Grading: Declared Monument (Tai Tam Tuk Raw Water Pumping Station, Chimney Shaft and its Flue, Senior Staff Quarters, Staff Quarters, No. 2 Staff Quarters; Tai Tam Tuk Reservoir, Memorial Stone, Dam, Valve House & Four Masonry Bridge; Wong Nai Chung Reservoir, Weir, Dam & Valve House; Tai Tam Upper Reservoir, Masonry Aqueduct, Masonry Bridge, Tunnel Inlet and Recorder House, Valve House & Dam; Tai Tam Intermediate Reservoir, Dam & Valve House; Tai Tam Byewash Reservoir, Dam & Valve House); Grade 2 Historic Building (Tai Tam Reservoir, Tunnel Outlet, Stone House & Former Wong Nai Chung Reservoir, Workmen’s Quarters); Grade 3 Historic Building (Red-Brick Building, Tai Tam Reservoir Road & Tai Tam Byewash Reservoir, Workmen’s Quarters)
The demand for fresh water continued to rise following the colonial establishment of Hong Kong. The storage of Pok Fu Lam Reservoir — the first built in Hong Kong — was insufficient to cater to the vast needs of water. In 1888, Tai Tam Reservoir was built in the eastern part of Hong Kong Island.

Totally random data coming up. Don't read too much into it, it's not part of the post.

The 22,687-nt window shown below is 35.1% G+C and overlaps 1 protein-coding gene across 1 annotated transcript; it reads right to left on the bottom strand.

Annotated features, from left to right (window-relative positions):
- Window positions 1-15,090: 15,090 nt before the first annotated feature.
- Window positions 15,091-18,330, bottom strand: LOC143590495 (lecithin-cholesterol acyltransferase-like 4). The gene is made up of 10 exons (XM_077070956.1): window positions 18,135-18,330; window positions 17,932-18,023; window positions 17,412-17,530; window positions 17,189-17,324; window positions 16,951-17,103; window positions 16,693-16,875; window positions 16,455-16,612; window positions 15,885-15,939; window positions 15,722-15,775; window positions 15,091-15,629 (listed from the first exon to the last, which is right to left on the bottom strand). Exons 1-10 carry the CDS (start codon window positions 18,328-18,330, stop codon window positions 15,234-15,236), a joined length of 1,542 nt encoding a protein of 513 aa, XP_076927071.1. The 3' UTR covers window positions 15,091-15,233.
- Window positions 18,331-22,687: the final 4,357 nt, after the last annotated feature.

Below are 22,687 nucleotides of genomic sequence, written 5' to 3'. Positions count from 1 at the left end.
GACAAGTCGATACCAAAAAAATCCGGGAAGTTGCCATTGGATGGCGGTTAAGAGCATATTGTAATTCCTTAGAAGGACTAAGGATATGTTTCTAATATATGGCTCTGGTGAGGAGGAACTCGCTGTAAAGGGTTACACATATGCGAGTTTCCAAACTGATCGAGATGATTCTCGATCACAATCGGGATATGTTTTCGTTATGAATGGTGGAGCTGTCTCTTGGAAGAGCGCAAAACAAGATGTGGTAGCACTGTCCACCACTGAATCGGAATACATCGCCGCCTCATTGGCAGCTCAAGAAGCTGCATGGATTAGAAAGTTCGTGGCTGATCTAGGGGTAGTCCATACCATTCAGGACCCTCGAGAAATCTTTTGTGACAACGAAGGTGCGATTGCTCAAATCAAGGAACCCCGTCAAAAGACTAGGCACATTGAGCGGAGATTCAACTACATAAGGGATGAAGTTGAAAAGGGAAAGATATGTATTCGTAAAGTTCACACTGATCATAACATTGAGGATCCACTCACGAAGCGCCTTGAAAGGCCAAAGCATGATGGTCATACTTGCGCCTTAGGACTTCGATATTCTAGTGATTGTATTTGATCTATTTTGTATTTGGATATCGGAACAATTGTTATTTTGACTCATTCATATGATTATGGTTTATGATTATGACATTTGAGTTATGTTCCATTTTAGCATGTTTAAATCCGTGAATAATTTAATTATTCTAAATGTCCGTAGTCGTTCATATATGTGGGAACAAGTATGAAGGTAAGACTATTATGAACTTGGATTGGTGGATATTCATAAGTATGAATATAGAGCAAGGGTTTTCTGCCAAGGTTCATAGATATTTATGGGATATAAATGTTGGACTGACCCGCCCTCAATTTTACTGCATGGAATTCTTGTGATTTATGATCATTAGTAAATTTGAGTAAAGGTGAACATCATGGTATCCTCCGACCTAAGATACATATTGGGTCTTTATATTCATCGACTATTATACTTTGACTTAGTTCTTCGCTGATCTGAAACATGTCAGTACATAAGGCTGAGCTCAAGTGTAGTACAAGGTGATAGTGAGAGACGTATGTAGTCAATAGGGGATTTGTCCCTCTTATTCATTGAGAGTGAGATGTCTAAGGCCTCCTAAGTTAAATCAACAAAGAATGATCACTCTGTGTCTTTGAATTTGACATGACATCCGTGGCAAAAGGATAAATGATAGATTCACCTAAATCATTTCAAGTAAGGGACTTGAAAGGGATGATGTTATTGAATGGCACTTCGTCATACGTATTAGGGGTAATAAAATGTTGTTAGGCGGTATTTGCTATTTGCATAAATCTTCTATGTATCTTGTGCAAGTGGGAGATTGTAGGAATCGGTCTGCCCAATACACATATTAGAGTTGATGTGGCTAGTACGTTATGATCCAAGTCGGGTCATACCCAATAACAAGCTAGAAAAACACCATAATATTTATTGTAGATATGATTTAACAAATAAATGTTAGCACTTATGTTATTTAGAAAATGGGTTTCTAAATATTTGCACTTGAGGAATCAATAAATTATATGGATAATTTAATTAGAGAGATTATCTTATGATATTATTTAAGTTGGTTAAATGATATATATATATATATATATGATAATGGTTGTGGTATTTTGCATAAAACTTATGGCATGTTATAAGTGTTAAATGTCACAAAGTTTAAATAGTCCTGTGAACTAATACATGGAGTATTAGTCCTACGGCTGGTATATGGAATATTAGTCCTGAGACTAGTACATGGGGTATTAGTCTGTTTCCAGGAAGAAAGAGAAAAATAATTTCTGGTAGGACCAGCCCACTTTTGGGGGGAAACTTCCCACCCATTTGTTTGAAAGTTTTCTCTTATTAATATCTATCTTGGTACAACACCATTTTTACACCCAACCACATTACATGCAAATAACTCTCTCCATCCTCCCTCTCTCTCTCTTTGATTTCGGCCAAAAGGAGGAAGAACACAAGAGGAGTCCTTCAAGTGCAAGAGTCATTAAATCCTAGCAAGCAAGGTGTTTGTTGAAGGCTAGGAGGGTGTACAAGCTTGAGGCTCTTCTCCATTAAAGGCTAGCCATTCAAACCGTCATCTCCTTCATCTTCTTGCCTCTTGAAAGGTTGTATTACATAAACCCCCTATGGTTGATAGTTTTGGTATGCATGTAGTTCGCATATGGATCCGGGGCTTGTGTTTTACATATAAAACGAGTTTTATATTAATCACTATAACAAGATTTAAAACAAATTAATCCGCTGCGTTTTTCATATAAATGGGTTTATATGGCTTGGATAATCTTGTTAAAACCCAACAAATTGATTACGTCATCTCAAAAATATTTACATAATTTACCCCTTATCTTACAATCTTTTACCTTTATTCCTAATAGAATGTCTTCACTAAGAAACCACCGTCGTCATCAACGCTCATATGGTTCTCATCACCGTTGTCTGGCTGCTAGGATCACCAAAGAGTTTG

The works included the building of a water tunnel that runs through the Wong Nai Chung Gap valley and leads to the catchwater channels, conveying water to the Mid-Levels. The construction was tough given the technology at the time, as workers had to rely on simple tools to break the rocks. Comprising a water gathering ground — one that is bigger and technologically more advanced than that of Pok Fu Lam Reservoir — Tai Tam Reservoir uses pumps to lift and supply water to the residents.
Between 1904 and 1917, the government built three more reservoirs in the downstream of Tai Tam Reservoir, as an effort to enhance Hong Kong’s water supply and facilitate the urban expansion from the central and western district into the eastern part of the city.
The project is supported by Lord Wilson Heritage Trust.
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